Mike! so very good to hear from you! evidence as to "duckiness" (or lack thereof .....B) ) will be forthcoming... and as always, excellent leap on the EKG...

Justin, just curious...is there some reason you went straight to amio, vs. giving epi? rocking the NRP... how do we "take care of the nuchal cord"?
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LET THE WILD RUMPUS BEGIN !!!!!!
Sean G. Smith, RN-Alphabet Soup

#47 FlyingScot

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Posted 11 June 2011 - 09:03 PM

So what does the kiddo look like once he/she's out?
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#48 SerendepitySaki

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Posted 11 June 2011 - 09:17 PM

scot, he's an FLK... in the middle of tutoring session... probably update in detail tomorrow.... ask me more better questions for more better answers (typical NRP assessment questions anyone?)
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LET THE WILD RUMPUS BEGIN !!!!!!
Sean G. Smith, RN-Alphabet Soup

#49 FlyingScot

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Posted 12 June 2011 - 02:58 AM

OK, is the nuchal cord tight or short and/or impeding the delivery in anyway? Most of the time the infant can be delivered without doing anything. If the cord is tight or impeding delivery and depending how many loops are involved you can either slip it over the baby's head or clamp and cut. If you go the clamp and cut route you must deliver the baby immediately. The baby is meconium stained is it thick or thin? Is it really meconium or is it bile? Thin meconium or bile does not require intubation for suctioning. Thick meconium does. If tracheal suctioning is necessary try not to stimulate the baby until you have done this particularly because there was no time to suction on the perineum. Is there a heart rate or respiratory effort. Grunting, flaring, retracting? Initial APGAR? I figured there was going to be some sort of congenital issue with the history of polyhydramnios. FLK isn't specific. What kind of abnormalities are we seeing. Are there mid-line anomalies, any extremity anomalies, is the abdominal wall closed? How about the cranium? Are the anomalies compatible with life? How big is the kid? SGA,LGA or IUGR? How is he responding to stimulation? What is his color (under the green)? Tone?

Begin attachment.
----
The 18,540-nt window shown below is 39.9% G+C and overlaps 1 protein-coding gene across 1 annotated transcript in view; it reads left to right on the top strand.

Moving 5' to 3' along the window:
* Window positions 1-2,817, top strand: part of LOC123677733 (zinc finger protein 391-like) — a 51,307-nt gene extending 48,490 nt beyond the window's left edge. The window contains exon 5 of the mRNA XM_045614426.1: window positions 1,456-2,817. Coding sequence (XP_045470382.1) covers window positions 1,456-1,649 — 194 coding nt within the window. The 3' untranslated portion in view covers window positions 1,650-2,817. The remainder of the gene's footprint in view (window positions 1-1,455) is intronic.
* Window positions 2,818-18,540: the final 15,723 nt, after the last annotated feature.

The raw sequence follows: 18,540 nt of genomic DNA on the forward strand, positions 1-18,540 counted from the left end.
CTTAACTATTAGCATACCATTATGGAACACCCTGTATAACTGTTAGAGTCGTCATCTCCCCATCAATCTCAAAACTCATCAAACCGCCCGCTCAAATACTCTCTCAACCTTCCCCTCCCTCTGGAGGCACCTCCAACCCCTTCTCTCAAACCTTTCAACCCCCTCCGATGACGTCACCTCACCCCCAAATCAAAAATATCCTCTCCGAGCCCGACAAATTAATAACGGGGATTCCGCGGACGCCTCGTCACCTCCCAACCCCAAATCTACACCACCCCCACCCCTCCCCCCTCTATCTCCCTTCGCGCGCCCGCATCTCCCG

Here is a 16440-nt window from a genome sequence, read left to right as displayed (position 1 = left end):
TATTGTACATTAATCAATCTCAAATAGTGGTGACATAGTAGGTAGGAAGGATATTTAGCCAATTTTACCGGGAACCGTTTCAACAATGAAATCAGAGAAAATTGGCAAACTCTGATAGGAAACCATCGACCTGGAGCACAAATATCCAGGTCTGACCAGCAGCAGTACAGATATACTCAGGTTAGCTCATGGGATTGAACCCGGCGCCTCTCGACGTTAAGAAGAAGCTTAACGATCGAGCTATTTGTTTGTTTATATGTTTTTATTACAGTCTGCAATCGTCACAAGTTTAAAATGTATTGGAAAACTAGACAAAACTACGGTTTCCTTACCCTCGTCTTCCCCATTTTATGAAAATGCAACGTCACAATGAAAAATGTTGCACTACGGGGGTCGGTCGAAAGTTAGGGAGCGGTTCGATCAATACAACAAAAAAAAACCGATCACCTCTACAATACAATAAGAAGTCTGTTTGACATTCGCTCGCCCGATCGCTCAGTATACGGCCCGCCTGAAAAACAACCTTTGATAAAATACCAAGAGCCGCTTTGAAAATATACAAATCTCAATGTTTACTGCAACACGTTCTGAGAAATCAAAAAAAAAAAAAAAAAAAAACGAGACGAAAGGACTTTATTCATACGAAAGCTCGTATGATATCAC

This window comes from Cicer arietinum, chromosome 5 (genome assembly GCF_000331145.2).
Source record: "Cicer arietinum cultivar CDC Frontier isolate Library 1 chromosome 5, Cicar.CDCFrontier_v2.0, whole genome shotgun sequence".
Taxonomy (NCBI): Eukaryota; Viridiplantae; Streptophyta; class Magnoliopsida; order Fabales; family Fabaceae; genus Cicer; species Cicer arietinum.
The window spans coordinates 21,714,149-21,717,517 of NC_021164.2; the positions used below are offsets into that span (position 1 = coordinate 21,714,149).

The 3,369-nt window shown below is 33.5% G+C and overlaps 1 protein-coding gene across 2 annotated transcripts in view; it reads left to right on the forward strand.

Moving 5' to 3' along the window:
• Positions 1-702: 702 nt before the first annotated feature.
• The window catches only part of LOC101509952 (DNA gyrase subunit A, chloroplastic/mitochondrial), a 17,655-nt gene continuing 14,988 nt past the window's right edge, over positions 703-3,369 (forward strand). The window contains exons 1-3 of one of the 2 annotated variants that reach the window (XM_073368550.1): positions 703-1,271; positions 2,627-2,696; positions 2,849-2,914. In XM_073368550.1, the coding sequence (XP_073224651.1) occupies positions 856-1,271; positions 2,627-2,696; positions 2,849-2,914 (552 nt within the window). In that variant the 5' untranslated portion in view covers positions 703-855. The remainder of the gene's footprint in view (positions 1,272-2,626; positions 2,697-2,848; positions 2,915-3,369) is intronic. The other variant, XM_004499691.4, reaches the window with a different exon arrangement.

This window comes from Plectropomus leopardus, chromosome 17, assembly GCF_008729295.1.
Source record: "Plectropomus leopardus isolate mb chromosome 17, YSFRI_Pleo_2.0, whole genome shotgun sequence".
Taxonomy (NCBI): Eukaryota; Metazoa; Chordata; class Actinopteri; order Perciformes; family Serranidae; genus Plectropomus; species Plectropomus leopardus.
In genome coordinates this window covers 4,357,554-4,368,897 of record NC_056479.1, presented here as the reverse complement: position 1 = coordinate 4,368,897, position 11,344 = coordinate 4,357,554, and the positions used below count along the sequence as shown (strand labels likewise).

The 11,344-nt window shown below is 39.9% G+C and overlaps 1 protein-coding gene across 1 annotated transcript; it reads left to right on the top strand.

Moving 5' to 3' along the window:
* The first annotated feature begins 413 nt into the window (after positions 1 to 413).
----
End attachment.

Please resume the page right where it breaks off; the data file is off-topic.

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#50 SerendepitySaki

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Posted 13 June 2011 - 01:42 AM

excellently well stated, sir (or ma'am)...not that you needed me to tell you that... I just like for these case studies to serve as reviews and references, so i prefer things spelled out and where appropriate, referenced... thank you for taking the time to type out those superb thought processes! freaking AWESOME!


will answer all of these and more tomorrow....
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LET THE WILD RUMPUS BEGIN !!!!!!
Sean G. Smith, RN-Alphabet Soup

#51 SerendepitySaki

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Posted 13 June 2011 - 08:56 PM

to get you started:

A. team splits...mama being coded per current ACLS algorithms...

1. You easily resolve 360 nuchal cord by gentle manipulation of infant and cord. (if anyone who does NOT know pros and cons of clamping and cutting nuchal cords and wishes to discuss, feel free to ask and/or discuss...otherwise, we will review in after action debrief...not necessarily an issue in this case)

FOR NOW, cord remains intact...current time is seconds after assisted delivery....

2. Thick mec/REAL mec

3. obviously microcephalic

4. APGAR:
Appearance...global pallor/ central cyanosis difficult to assess, secondary to inherent infant skin tone
Pulse............aprox 80
Grimace........only upon stimulation... weak